We then tried one last place and heard the owl calling.  Andrew went into the mangroves to try and call it in, when 10 minutes later the ranger saw it whilst standing a couple of metres away from us.  We were so frustrated that Mum and I surprised Andrew, by following him into the mangrove forest.  However, we still had no luck and eventually made it to bed at 11.00 pm, which in retrospect didn’t help our jetlag.

Day 4, Tuesday 22nd July 2014:

Our first full day of birding was a later start than we would have liked, but general lack of sleep had caught up with us.  We went to straight to Kuala Selangor Nature Reserve, to do some mangrove forest birding.  We climbed a couple of platforms for birding from, which Mum held onto tight, as they swayed a little.  I told myself that was the design and not a building flaw.  Despite getting there at 8.00 am, we still saw a load of birds including Sunda Pygmy and Laced Woodpeckers, Mangrove Blue Flycatcher and Brown-throated Sunbird which were all new for me.  Andrew was really good company and really looked after us, which was a lovely start to our trip.
Our next destination was to meet a local guide, Durai, in Bukit Fraser, a hill station great for birding, two hours from KL.  However, Andrew called him and said we were going to be late.  He then took us on a detour to Bukit Tinggi, another hill station, for a very special bird.  He explained that the Mountain Peacock-pheasant used to be an impossible to see bird, one of only four birds endemic to Peninsular Malaysia.  Then about six months ago, some photographers started feeding them mealworm in the same location.  I told him that the same thing had happened in South America with Antpittas and worked well.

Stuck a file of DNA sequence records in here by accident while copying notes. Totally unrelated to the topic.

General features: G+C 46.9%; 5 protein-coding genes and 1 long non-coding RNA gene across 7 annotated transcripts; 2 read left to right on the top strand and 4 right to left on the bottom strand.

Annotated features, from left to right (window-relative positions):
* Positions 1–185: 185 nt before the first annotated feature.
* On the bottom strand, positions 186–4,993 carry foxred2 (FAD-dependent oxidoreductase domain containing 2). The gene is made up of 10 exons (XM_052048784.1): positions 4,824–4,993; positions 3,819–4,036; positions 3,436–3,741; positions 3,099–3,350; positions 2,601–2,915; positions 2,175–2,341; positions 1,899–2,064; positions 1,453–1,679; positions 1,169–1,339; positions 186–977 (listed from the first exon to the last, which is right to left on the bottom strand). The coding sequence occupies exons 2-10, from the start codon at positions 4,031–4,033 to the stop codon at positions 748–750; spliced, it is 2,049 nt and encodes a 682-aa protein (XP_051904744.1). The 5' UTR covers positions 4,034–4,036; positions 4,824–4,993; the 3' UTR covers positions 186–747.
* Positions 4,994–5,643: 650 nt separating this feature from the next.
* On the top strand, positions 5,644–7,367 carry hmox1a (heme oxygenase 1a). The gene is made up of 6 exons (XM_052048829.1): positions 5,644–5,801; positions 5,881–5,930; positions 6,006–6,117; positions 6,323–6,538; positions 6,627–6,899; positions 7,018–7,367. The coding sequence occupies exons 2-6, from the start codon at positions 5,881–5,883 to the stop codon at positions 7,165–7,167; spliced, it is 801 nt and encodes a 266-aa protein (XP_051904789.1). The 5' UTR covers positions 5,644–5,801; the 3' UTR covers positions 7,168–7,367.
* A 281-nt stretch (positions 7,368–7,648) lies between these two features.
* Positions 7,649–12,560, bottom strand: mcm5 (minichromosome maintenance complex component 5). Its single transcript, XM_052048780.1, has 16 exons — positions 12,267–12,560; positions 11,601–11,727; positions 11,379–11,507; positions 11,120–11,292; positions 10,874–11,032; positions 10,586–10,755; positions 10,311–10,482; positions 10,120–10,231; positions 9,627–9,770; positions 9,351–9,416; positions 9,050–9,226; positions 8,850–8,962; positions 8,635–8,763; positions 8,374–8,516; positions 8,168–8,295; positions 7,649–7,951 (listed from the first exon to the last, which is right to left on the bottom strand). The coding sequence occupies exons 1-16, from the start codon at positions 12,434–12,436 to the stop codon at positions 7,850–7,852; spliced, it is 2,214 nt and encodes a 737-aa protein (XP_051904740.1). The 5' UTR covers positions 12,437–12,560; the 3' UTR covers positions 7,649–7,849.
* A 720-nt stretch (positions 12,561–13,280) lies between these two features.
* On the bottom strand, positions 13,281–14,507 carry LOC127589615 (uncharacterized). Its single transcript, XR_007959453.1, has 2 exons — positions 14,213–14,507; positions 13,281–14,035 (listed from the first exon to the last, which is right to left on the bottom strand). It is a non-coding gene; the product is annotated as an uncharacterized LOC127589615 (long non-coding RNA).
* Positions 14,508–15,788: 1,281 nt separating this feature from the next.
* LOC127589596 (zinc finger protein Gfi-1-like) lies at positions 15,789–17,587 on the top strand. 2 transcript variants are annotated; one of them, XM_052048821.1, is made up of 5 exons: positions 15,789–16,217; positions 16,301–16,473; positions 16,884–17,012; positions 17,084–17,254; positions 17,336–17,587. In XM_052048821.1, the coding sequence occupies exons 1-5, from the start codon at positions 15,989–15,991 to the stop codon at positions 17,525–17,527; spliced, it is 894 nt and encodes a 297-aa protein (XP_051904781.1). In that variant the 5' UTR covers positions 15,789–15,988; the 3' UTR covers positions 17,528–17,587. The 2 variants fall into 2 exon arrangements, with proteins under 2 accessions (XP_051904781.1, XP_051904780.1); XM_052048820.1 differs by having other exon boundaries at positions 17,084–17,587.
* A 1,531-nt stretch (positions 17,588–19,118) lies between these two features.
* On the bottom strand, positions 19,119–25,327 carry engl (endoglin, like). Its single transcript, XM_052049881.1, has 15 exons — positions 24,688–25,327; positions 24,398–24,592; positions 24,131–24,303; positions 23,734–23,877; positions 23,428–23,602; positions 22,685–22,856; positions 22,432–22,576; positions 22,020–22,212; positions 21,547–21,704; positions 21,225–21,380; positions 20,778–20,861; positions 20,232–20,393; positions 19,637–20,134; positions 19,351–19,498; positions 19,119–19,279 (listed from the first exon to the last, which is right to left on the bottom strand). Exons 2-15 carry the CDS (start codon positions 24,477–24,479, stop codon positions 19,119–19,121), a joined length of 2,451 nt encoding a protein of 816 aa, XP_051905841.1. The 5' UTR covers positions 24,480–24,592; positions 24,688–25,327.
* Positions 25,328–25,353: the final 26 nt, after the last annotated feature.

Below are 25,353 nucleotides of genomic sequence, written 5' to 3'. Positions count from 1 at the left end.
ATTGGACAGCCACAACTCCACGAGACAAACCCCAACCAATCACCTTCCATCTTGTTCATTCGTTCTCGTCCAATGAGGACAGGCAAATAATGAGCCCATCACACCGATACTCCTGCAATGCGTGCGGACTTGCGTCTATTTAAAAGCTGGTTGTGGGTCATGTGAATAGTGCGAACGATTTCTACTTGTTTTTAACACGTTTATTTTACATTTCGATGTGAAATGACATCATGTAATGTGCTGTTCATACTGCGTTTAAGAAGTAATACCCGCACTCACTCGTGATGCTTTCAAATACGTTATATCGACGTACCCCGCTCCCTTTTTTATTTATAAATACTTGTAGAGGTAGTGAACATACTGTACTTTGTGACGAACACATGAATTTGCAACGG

Birdgirl Mya-Rose Craig birding at Bukit Tinggy, Malaysian Peninsular
Photograph taken by and copyright Helena Craig

Birdgirl Mya-Rose Craig and Andrew Sebastian birding
at Bukit Tinggy, Malaysian Peninsular
Photograph taken by and copyright Helena Craig
Andrew then took us to the top of a trail and poured water onto the ground to make it sound like he was spreading food.  We then sat on some well positioned logs and waited for only 10 minutes, before they came in.  We saw a pair briefly cross the path before two young birds wandered about for some time, just in front of us.  I even managed to get a couple of photographs on my I-pod.
Mountain Peacock-pheasant, Bukit Tinggy, Malaysian Peninsular
Photograph taken by and copyright Birdgirl Mya-Rose Craig
Mountain Peacock-pheasant, Bukit Tinggy, Malaysian Peninsular
Photograph taken by and copyright Birdgirl Mya-Rose Craig
On a high from our first endemic of the trip, Andrew took us to Bukit Fraser, for the next part of our trip.


  1. I saw these birds at Paulton Park. It's nice to see pictures of them in their natural habitat.

    1. Thanks, it's never great to see birds in captivity unless they are protecting the species from extinction.

  2. This comment has been removed by a blog administrator.


Thank you for posting a comment. Please can you make sure that it is positive and is about me or my blog and not about promoting you or your business. Thanks. Mya-Rose Craig